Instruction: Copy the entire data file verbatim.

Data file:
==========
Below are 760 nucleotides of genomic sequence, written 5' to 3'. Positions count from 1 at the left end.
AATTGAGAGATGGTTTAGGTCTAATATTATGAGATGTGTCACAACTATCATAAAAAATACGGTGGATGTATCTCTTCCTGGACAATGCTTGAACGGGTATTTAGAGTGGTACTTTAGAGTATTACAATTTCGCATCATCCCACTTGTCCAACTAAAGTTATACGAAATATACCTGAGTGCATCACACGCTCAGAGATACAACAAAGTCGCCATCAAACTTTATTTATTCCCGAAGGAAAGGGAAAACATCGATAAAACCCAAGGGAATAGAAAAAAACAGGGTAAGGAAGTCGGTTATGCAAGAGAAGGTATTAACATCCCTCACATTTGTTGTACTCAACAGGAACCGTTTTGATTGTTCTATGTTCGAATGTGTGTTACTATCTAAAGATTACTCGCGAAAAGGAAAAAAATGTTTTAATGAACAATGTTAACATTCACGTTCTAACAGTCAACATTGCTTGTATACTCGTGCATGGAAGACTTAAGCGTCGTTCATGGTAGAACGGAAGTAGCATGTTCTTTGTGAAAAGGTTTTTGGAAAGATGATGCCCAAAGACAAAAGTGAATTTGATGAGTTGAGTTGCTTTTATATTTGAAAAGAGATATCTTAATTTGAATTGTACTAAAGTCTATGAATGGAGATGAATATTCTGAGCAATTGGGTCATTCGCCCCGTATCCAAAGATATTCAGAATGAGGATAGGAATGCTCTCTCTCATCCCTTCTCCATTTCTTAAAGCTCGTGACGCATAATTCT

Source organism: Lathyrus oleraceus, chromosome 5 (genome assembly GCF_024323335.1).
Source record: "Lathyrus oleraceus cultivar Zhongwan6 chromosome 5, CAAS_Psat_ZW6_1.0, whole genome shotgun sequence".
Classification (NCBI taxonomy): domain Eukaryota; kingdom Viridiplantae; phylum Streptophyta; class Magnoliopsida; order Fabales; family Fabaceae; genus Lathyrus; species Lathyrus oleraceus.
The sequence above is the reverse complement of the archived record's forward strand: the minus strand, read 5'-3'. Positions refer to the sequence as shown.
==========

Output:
Below are 760 nucleotides of genomic sequence, written 5' to 3'. Positions count from 1 at the left end.
AATTGAGAGATGGTTTAGGTCTAATATTATGAGATGTGTCACAACTATCATAAAAAATACGGTGGATGTATCTCTTCCTGGACAATGCTTGAACGGGTATTTAGAGTGGTACTTTAGAGTATTACAATTTCGCATCATCCCACTTGTCCAACTAAAGTTATACGAAATATACCTGAGTGCATCACACGCTCAGAGATACAACAAAGTCGCCATCAAACTTTATTTATTCCCGAAGGAAAGGGAAAACATCGATAAAACCCAAGGGAATAGAAAAAAACAGGGTAAGGAAGTCGGTTATGCAAGAGAAGGTATTAACATCCCTCACATTTGTTGTACTCAACAGGAACCGTTTTGATTGTTCTATGTTCGAATGTGTGTTACTATCTAAAGATTACTCGCGAAAAGGAAAAAAATGTTTTAATGAACAATGTTAACATTCACGTTCTAACAGTCAACATTGCTTGTATACTCGTGCATGGAAGACTTAAGCGTCGTTCATGGTAGAACGGAAGTAGCATGTTCTTTGTGAAAAGGTTTTTGGAAAGATGATGCCCAAAGACAAAAGTGAATTTGATGAGTTGAGTTGCTTTTATATTTGAAAAGAGATATCTTAATTTGAATTGTACTAAAGTCTATGAATGGAGATGAATATTCTGAGCAATTGGGTCATTCGCCCCGTATCCAAAGATATTCAGAATGAGGATAGGAATGCTCTCTCTCATCCCTTCTCCATTTCTTAAAGCTCGTGACGCATAATTCT

Source organism: Lathyrus oleraceus, chromosome 5 (genome assembly GCF_024323335.1).
Source record: "Lathyrus oleraceus cultivar Zhongwan6 chromosome 5, CAAS_Psat_ZW6_1.0, whole genome shotgun sequence".
Classification (NCBI taxonomy): domain Eukaryota; kingdom Viridiplantae; phylum Streptophyta; class Magnoliopsida; order Fabales; family Fabaceae; genus Lathyrus; species Lathyrus oleraceus.
The sequence above is the reverse complement of the archived record's forward strand: the minus strand, read 5'-3'. Positions refer to the sequence as shown.